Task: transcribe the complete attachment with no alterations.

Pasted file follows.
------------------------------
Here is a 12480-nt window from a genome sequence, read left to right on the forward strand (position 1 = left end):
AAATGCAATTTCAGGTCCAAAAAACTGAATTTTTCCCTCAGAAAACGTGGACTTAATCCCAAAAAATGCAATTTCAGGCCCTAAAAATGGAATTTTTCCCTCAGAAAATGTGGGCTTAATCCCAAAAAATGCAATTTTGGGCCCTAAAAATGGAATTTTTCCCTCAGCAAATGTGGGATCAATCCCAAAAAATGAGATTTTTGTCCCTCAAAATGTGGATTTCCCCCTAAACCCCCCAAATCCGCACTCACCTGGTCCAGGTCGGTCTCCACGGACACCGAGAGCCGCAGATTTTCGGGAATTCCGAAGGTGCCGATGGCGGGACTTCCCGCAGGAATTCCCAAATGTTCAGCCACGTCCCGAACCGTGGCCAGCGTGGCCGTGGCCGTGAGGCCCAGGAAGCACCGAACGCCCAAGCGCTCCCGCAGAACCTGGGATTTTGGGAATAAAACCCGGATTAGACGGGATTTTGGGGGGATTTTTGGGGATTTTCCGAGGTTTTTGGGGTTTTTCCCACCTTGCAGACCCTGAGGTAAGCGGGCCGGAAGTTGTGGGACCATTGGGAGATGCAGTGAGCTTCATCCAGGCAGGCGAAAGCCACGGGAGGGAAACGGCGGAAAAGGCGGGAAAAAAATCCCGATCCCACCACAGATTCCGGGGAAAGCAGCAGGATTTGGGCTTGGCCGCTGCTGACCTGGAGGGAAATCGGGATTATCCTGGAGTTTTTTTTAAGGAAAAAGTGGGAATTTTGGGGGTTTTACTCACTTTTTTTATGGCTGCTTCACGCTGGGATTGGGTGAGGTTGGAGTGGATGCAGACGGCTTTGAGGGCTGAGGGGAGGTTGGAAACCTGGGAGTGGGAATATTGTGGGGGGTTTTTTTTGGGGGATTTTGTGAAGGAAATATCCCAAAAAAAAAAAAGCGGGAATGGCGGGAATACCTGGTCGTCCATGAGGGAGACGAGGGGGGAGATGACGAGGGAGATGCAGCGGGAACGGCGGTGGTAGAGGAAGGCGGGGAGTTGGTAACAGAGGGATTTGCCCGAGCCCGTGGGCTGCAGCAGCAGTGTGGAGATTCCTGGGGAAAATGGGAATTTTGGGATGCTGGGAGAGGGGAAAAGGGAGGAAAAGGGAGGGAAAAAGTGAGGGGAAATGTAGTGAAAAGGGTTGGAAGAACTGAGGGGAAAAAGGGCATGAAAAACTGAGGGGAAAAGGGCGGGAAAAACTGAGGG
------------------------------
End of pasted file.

Here is a 12480-nt window from a genome sequence, read left to right on the forward strand (position 1 = left end):
AAATGCAATTTCAGGTCCAAAAAACTGAATTTTTCCCTCAGAAAACGTGGACTTAATCCCAAAAAATGCAATTTCAGGCCCTAAAAATGGAATTTTTCCCTCAGAAAATGTGGGCTTAATCCCAAAAAATGCAATTTTGGGCCCTAAAAATGGAATTTTTCCCTCAGCAAATGTGGGATCAATCCCAAAAAATGAGATTTTTGTCCCTCAAAATGTGGATTTCCCCCTAAACCCCCCAAATCCGCACTCACCTGGTCCAGGTCGGTCTCCACGGACACCGAGAGCCGCAGATTTTCGGGAATTCCGAAGGTGCCGATGGCGGGACTTCCCGCAGGAATTCCCAAATGTTCAGCCACGTCCCGAACCGTGGCCAGCGTGGCCGTGGCCGTGAGGCCCAGGAAGCACCGAACGCCCAAGCGCTCCCGCAGAACCTGGGATTTTGGGAATAAAACCCGGATTAGACGGGATTTTGGGGGGATTTTTGGGGATTTTCCGAGGTTTTTGGGGTTTTTCCCACCTTGCAGACCCTGAGGTAAGCGGGCCGGAAGTTGTGGGACCATTGGGAGATGCAGTGAGCTTCATCCAGGCAGGCGAAAGCCACGGGAGGGAAACGGCGGAAAAGGCGGGAAAAAAATCCCGATCCCACCACAGATTCCGGGGAAAGCAGCAGGATTTGGGCTTGGCCGCTGCTGACCTGGAGGGAAATCGGGATTATCCTGGAGTTTTTTTTAAGGAAAAAGTGGGAATTTTGGGGGTTTTACTCACTTTTTTTATGGCTGCTTCACGCTGGGATTGGGTGAGGTTGGAGTGGATGCAGACGGCTTTGAGGGCTGAGGGGAGGTTGGAAACCTGGGAGTGGGAATATTGTGGGGGGTTTTTTTTGGGGGATTTTGTGAAGGAAATATCCCAAAAAAAAAAAAGCGGGAATGGCGGGAATACCTGGTCGTCCATGAGGGAGACGAGGGGGGAGATGACGAGGGAGATGCAGCGGGAACGGCGGTGGTAGAGGAAGGCGGGGAGTTGGTAACAGAGGGATTTGCCCGAGCCCGTGGGCTGCAGCAGCAGTGTGGAGATTCCTGGGGAAAATGGGAATTTTGGGATGCTGGGAGAGGGGAAAAGGGAGGAAAAGGGAGGGAAAAAGTGAGGGGAAATGTAGTGAAAAGGGTTGGAAGAACTGAGGGGAAAAAGGGCATGAAAAACTGAGGGGAAAAGGGCGGGAAAAACTGAGGG